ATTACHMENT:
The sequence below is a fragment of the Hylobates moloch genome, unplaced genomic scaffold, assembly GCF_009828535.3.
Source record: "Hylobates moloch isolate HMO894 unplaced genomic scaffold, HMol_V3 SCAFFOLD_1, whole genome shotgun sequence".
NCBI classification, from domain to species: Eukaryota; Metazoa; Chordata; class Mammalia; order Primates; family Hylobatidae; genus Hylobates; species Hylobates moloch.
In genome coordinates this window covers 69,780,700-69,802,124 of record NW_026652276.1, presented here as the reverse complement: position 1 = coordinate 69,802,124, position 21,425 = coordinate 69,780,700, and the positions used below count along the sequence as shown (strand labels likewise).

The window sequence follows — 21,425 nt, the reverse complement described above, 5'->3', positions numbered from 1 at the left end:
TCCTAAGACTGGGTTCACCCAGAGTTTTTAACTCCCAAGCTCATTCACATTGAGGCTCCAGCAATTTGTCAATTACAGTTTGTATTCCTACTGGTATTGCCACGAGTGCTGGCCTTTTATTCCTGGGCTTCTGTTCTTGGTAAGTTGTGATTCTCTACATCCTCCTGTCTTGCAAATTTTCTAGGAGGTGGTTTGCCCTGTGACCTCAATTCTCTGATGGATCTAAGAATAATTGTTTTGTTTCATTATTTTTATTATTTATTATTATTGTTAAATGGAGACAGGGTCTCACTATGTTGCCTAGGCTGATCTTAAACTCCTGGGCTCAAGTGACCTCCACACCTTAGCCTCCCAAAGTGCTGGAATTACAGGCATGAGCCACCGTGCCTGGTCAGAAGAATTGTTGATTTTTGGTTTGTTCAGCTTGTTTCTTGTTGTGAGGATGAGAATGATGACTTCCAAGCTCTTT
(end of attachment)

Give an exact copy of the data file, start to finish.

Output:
The sequence below is a fragment of the Hylobates moloch genome, unplaced genomic scaffold, assembly GCF_009828535.3.
Source record: "Hylobates moloch isolate HMO894 unplaced genomic scaffold, HMol_V3 SCAFFOLD_1, whole genome shotgun sequence".
NCBI classification, from domain to species: Eukaryota; Metazoa; Chordata; class Mammalia; order Primates; family Hylobatidae; genus Hylobates; species Hylobates moloch.
In genome coordinates this window covers 69,780,700-69,802,124 of record NW_026652276.1, presented here as the reverse complement: position 1 = coordinate 69,802,124, position 21,425 = coordinate 69,780,700, and the positions used below count along the sequence as shown (strand labels likewise).

The window sequence follows — 21,425 nt, the reverse complement described above, 5'->3', positions numbered from 1 at the left end:
TCCTAAGACTGGGTTCACCCAGAGTTTTTAACTCCCAAGCTCATTCACATTGAGGCTCCAGCAATTTGTCAATTACAGTTTGTATTCCTACTGGTATTGCCACGAGTGCTGGCCTTTTATTCCTGGGCTTCTGTTCTTGGTAAGTTGTGATTCTCTACATCCTCCTGTCTTGCAAATTTTCTAGGAGGTGGTTTGCCCTGTGACCTCAATTCTCTGATGGATCTAAGAATAATTGTTTTGTTTCATTATTTTTATTATTTATTATTATTGTTAAATGGAGACAGGGTCTCACTATGTTGCCTAGGCTGATCTTAAACTCCTGGGCTCAAGTGACCTCCACACCTTAGCCTCCCAAAGTGCTGGAATTACAGGCATGAGCCACCGTGCCTGGTCAGAAGAATTGTTGATTTTTGGTTTGTTCAGCTTGTTTCTTGTTGTGAGGATGAGAATGATGACTTCCAAGCTCTTT